A Call For Submissions From Closeted Religion-Critics In Academia (Or in Goverment, Or In Business, etc.)

I just read Jen’s dispiriting blog post about how she needed to take down a blog post (one I very much liked) because she had to be wary about potential impacts on her relationships in her graduate school department and her potential to work in academia long term. And this reminded me of a plan I have had for a while that it’s time to act on.

I have essentially decided myself to take the risk of complete public transparency with respect to my views. This is a little easier for me in that I am a philosopher and so many of these are topics are germane to my academic work and opinions like mine on matters of philosophical substance are hardly outrageous or controversial among philosophers. There may be some risk of doing so much of my original thinking out loud in public and there may be risk in agitating against faith-based religion in relatively activist ways. I guess it is possible someone could steal a good idea I have and publish it through peer review channels before I do and it is possible that putting out all my thoughts in public exposes even my weak ones and might give a bad impression. And there are some who find all controversy radioactive and might never hire me for going beyond academic critiques of faith-based religion to outright advocacy against it.

I accept those various risks because to me philosophy should be a public endeavor. I am appalled by the amount of ignorance, misunderstanding, suspicion, and even antipathy people have to philosophical thinking. People are not adequately introduced to it young enough, in school. Religions do the most public teaching that many people ever get on philosophical topics and quite often this means people are miseducated not only in philosophical substance but in the skills, methods, and standards in philosophy. What is, or should be, a relatively rigorous method of reasoning about hard but unavoidable problems gets associated in most people’s minds with self-serving bullshitting.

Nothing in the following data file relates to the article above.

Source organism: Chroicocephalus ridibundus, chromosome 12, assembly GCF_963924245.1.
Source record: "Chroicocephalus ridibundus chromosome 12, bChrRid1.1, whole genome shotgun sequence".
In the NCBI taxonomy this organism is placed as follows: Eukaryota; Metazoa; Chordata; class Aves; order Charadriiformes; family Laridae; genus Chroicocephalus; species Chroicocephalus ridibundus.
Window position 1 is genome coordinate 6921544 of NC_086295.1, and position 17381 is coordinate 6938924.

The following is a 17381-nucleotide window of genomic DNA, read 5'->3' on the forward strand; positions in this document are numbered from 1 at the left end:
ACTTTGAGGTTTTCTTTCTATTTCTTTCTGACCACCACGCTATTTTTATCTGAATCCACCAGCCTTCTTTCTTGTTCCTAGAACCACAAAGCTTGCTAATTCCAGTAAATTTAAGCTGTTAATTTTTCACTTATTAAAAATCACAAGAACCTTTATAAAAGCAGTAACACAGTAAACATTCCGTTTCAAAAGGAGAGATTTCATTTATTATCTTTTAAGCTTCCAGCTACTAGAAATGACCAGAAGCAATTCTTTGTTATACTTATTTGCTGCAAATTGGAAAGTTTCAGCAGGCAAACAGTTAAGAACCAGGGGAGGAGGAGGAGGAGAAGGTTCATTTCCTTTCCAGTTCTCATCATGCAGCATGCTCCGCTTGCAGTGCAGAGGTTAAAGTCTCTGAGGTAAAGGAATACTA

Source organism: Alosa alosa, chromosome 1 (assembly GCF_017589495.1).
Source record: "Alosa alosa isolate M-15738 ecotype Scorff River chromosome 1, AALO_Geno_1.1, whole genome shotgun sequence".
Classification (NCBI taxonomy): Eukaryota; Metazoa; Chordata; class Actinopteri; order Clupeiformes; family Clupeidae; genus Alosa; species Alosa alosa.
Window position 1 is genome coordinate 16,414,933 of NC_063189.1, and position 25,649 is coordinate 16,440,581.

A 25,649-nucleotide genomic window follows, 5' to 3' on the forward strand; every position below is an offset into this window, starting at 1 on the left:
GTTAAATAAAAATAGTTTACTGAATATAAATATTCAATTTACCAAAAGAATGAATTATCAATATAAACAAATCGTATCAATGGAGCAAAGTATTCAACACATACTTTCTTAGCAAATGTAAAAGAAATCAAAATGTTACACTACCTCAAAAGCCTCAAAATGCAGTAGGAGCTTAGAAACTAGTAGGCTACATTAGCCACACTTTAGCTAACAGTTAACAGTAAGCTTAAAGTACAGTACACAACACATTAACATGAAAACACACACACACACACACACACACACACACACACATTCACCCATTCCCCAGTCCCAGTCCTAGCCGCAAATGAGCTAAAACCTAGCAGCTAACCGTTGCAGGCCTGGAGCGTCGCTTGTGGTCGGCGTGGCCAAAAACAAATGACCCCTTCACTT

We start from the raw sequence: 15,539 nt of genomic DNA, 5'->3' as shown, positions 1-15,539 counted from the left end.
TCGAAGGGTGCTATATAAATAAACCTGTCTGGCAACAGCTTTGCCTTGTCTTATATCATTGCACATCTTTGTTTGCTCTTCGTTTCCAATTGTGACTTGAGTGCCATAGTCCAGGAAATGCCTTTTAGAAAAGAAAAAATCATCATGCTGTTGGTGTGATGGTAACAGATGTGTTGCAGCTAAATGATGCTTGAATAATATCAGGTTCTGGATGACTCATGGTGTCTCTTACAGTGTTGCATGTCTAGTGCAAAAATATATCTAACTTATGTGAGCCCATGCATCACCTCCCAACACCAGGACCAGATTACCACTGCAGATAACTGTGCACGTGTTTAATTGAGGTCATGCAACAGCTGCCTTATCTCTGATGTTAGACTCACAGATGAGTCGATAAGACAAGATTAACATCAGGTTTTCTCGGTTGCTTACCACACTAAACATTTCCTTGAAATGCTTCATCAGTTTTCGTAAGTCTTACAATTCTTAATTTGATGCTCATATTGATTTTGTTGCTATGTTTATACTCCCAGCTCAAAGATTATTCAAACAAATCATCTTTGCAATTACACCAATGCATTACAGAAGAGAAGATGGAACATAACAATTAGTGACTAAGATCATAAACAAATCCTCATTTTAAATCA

In my view, philosophy, and that means trained philosophers—the more professional and rigorous and qualified the better—need to be everywhere educating the public in what we do and what insights we have to offer. I see all my efforts on behalf of atheism as just part of fulfilling this role.

I also am so public because I think philosophy is actually perfectly suited to the blogging medium. I think when the mechanisms for weeding out the wheat from the chaff and for establishing academic credibility in blogs are worked out, this is where philosophers should be. We should be online debating each other everyday because our ideas improve at drastically accelerated rates with the feedback. I do not see why vigorous input from one’s peers needs to be limited to peer review reports and conferences. Why not every day and at every incremental advance of your thought?

But, enough about that for now. The purpose of this post is to reach out to all those of you who are not as willing to stake your reputation on sharing and testing your every idea publicly as soon as you have it or not as able to come forward with what you think without jeopardizing your career or key relationships. If you have specialized critical insights into the nature, philosophy, politics, psychology, or practice of religion, based on your academic research (or from a career outside academia—in government, in psychological counseling, in business, etc.) which you would like to get out to a wider audience, submit them to me and as long as I like the quality of your work, can verify your credentials, and do not think you are using anonymity for primarily defamatory purposes, I would be eager to let you publish it here pseudonymously under the strictest confidence. And, of course, if you are happy to append your name to your ideas or to write up summarizations of your published work for a popular audience, then you are also most welcome to submit your ideas to Camels With Hammers. All submissions should be sent to camelswithhammers at gmail.

In fact, you can even use the comments section of this very post to get a head start on floating ideas you cannot publish under your own name.

Your Anonymous Thoughts?